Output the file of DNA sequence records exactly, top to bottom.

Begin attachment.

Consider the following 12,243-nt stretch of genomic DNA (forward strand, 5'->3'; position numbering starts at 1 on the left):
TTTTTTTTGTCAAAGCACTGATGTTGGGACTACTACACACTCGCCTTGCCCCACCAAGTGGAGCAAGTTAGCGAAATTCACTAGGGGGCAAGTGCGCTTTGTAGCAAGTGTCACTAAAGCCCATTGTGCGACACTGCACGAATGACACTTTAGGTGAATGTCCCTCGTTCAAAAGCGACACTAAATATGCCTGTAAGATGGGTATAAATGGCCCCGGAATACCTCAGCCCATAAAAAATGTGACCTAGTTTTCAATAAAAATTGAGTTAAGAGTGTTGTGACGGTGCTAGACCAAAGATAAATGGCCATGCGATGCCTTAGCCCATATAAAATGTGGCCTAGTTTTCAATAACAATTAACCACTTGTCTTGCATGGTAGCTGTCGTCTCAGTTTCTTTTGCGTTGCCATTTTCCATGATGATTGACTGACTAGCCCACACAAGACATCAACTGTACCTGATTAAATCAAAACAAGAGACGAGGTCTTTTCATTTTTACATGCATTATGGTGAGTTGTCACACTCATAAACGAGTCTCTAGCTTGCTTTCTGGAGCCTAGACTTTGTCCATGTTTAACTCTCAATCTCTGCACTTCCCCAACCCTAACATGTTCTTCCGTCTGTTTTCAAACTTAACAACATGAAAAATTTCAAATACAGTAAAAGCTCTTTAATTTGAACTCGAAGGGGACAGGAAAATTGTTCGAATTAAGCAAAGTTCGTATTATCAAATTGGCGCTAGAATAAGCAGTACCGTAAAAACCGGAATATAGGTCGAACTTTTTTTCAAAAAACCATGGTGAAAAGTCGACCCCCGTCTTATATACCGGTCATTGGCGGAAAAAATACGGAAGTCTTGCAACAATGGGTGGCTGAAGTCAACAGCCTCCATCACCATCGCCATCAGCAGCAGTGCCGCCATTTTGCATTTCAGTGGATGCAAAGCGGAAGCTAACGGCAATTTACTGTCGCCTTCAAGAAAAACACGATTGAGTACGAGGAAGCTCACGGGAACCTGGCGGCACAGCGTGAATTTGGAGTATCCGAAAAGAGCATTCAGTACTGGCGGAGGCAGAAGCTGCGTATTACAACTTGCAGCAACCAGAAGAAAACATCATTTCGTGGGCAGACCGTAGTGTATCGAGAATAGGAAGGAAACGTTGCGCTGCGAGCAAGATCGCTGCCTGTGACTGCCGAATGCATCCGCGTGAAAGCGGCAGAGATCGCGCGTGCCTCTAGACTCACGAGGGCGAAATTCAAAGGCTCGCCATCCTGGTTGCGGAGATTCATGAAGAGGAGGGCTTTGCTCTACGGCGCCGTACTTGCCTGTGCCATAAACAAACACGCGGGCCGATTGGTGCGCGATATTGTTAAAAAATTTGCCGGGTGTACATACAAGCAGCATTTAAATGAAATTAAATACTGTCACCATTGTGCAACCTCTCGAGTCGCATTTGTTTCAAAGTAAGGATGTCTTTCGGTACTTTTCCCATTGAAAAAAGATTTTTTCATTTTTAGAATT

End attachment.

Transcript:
Consider the following 12,243-nt stretch of genomic DNA (forward strand, 5'->3'; position numbering starts at 1 on the left):
TTTTTTTTGTCAAAGCACTGATGTTGGGACTACTACACACTCGCCTTGCCCCACCAAGTGGAGCAAGTTAGCGAAATTCACTAGGGGGCAAGTGCGCTTTGTAGCAAGTGTCACTAAAGCCCATTGTGCGACACTGCACGAATGACACTTTAGGTGAATGTCCCTCGTTCAAAAGCGACACTAAATATGCCTGTAAGATGGGTATAAATGGCCCCGGAATACCTCAGCCCATAAAAAATGTGACCTAGTTTTCAATAAAAATTGAGTTAAGAGTGTTGTGACGGTGCTAGACCAAAGATAAATGGCCATGCGATGCCTTAGCCCATATAAAATGTGGCCTAGTTTTCAATAACAATTAACCACTTGTCTTGCATGGTAGCTGTCGTCTCAGTTTCTTTTGCGTTGCCATTTTCCATGATGATTGACTGACTAGCCCACACAAGACATCAACTGTACCTGATTAAATCAAAACAAGAGACGAGGTCTTTTCATTTTTACATGCATTATGGTGAGTTGTCACACTCATAAACGAGTCTCTAGCTTGCTTTCTGGAGCCTAGACTTTGTCCATGTTTAACTCTCAATCTCTGCACTTCCCCAACCCTAACATGTTCTTCCGTCTGTTTTCAAACTTAACAACATGAAAAATTTCAAATACAGTAAAAGCTCTTTAATTTGAACTCGAAGGGGACAGGAAAATTGTTCGAATTAAGCAAAGTTCGTATTATCAAATTGGCGCTAGAATAAGCAGTACCGTAAAAACCGGAATATAGGTCGAACTTTTTTTCAAAAAACCATGGTGAAAAGTCGACCCCCGTCTTATATACCGGTCATTGGCGGAAAAAATACGGAAGTCTTGCAACAATGGGTGGCTGAAGTCAACAGCCTCCATCACCATCGCCATCAGCAGCAGTGCCGCCATTTTGCATTTCAGTGGATGCAAAGCGGAAGCTAACGGCAATTTACTGTCGCCTTCAAGAAAAACACGATTGAGTACGAGGAAGCTCACGGGAACCTGGCGGCACAGCGTGAATTTGGAGTATCCGAAAAGAGCATTCAGTACTGGCGGAGGCAGAAGCTGCGTATTACAACTTGCAGCAACCAGAAGAAAACATCATTTCGTGGGCAGACCGTAGTGTATCGAGAATAGGAAGGAAACGTTGCGCTGCGAGCAAGATCGCTGCCTGTGACTGCCGAATGCATCCGCGTGAAAGCGGCAGAGATCGCGCGTGCCTCTAGACTCACGAGGGCGAAATTCAAAGGCTCGCCATCCTGGTTGCGGAGATTCATGAAGAGGAGGGCTTTGCTCTACGGCGCCGTACTTGCCTGTGCCATAAACAAACACGCGGGCCGATTGGTGCGCGATATTGTTAAAAAATTTGCCGGGTGTACATACAAGCAGCATTTAAATGAAATTAAATACTGTCACCATTGTGCAACCTCTCGAGTCGCATTTGTTTCAAAGTAAGGATGTCTTTCGGTACTTTTCCCATTGAAAAAAGATTTTTTCATTTTTAGAATT